4 tips for (almost) hassle-free school lunches!
My daughter started kindergarten in September of 2016. While I’m still far from an expert on the matter, I’ve developed a few little tricks in the last year that have helped me avoid giving myself a real headache when making her lunches.
So in the interest of helping us all keep a cool head—even on those mornings when everything seems to be going wrong—I thought I'd share some of my tricks now, at the start of the school year.
1. Go for the mix-and-match plate
At the beginning of the year, my mothering heart, along with my nerves, were put to the test. My daughter was coming home with her lunches untouched. It was probably in part due to all the stress that comes along with starting kindergarten, but she seemed to regain her appetite the day I stopped complicating my own life by preparing complicated meals for her.
The mix-match plate has now become our go-to option. Few kids dislike finger food. A simple spread of pita, crackers, vegetables, hummus, dips of various kinds, fruit, or raw vegetables is usually enough to please kids. Bonus points for how quick and easy it is to throw together! Your child can even give you a hand and create a lunch they’re guaranteed to like.
2. The freezer is my best friend
I recently bought a small freezer and plan to put it to very good use this school year. Whenever we have leftovers, I freeze them in small, individualized portions. The kids are not always into the idea of eating leftovers from the day before, but a small portion of chili from the freezer a week after the fact usually escapes their discerning radars.
Some desserts or snacks, like fruit compote and smoothies, or cookie dough and muffin batter can easily be frozen. So if it’s Thursday evening at 8:30 pm, and you suddenly realize that all the snacks have been devoured, don’t stress. Just thaw a pot of compote or some muffin batter, and there you have it. Just think, a batch of muffins—without even dirtying a mixing bowl.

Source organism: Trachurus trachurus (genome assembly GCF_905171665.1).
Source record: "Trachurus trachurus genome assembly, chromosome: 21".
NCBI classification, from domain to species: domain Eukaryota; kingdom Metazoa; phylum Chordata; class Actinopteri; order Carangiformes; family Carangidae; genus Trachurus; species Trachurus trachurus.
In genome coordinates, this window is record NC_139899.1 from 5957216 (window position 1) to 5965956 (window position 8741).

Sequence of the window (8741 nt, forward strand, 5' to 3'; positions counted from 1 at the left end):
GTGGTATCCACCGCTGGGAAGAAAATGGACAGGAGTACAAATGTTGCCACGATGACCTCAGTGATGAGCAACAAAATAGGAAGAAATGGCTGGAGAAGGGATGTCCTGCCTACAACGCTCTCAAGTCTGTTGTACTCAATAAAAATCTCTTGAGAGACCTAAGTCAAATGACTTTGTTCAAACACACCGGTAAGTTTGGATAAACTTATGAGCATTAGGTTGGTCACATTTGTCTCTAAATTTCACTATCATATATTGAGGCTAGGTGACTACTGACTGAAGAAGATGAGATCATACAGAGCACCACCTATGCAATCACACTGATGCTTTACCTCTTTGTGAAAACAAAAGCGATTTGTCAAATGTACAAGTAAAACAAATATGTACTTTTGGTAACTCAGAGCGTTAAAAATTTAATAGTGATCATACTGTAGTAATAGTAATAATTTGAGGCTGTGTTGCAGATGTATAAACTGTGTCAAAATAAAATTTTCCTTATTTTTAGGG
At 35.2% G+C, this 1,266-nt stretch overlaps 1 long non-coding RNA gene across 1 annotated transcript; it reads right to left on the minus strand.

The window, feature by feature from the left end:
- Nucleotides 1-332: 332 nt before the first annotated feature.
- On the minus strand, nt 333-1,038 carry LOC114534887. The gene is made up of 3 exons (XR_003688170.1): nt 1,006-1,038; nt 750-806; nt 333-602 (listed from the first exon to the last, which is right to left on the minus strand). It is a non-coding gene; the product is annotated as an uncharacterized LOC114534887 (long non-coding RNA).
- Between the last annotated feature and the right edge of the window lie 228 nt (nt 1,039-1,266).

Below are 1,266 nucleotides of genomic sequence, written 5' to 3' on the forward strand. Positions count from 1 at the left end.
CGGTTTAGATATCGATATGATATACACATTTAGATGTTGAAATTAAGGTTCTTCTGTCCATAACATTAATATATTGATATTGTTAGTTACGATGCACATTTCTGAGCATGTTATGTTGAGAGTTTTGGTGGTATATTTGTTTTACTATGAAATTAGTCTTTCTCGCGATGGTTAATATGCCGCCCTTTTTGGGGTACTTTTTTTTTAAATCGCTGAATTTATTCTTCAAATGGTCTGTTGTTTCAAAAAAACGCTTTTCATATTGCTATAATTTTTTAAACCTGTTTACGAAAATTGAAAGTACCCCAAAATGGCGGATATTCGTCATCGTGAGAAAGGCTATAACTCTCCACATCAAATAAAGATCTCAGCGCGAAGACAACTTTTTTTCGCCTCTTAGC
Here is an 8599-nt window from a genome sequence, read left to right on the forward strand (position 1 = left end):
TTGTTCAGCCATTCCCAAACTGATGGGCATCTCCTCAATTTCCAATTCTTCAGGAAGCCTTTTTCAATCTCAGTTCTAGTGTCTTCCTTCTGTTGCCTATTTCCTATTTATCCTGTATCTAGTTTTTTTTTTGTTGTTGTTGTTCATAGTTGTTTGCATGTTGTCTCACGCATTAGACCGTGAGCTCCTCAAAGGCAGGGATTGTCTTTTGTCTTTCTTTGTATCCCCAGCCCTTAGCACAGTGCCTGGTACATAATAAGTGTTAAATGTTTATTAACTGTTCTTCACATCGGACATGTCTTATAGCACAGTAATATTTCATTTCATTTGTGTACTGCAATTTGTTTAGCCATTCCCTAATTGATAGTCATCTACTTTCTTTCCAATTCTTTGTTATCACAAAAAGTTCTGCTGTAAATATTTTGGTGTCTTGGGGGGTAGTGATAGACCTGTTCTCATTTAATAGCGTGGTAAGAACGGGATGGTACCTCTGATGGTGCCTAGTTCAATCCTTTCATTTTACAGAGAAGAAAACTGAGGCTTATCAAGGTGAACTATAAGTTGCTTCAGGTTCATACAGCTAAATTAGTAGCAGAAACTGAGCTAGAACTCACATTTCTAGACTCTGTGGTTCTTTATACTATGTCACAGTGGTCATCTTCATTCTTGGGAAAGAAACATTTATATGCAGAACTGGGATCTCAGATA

3. One is good, but two (or three) is better
As mentioned above, the freezing individual portions option saves me a lot of time. This is why doubling or even tripling a recipe is so smart. For example, when I cook beans, I like to make a lot of them so I have them on hand for a few weeks. If you thaw them the day before, it’s easy to throw them into a quick salad or make a spread.
The same goes for pasta, rice, quinoa or couscous. It doesn’t take any extra time to double my quantities when cooking dinner, but it does allow me to quickly and easily create a pasta salad, tabbouleh, or a dragon bowl later on—just like that!
Making additional portions of any meal and then reinventing it for your kid’s lunch box is truly a great option if you’re creative in the kitchen. For instance, adding corn kernels and avocado slices to some leftover chili in a tortilla immediately transforms it into a tasty wrap.
4. Lunch—a family affair
I always find it important to get children involved in the kitchen. Beyond the obvious advantages of spending quality time as a family, it’s also a great opportunity for them to develop independence (the kind that parents greatly appreciate later on), as well as the basic skills that will serve them throughout their lives.
Not to mention, kids are much more interested in eating a lunch they’ve had a hand in preparing. You can ask them to cut raw vegetables, dole out a portion of compote, apply some spread to a slice of bread, or simply come up with a list of fun lunch ideas.
When my daughter stopped opening her lunch box, that's exactly what I did. I sat down with her and made a list of all things she liked and wanted to eat for lunch. I’m convinced that this simple exchange made her feel more involved in the process and contributed to helping her regain her usual healthy appetite.
How about you? Do you have any tricks to share with us that might help tackle the return of school lunches and the drudgery they sometimes bring?
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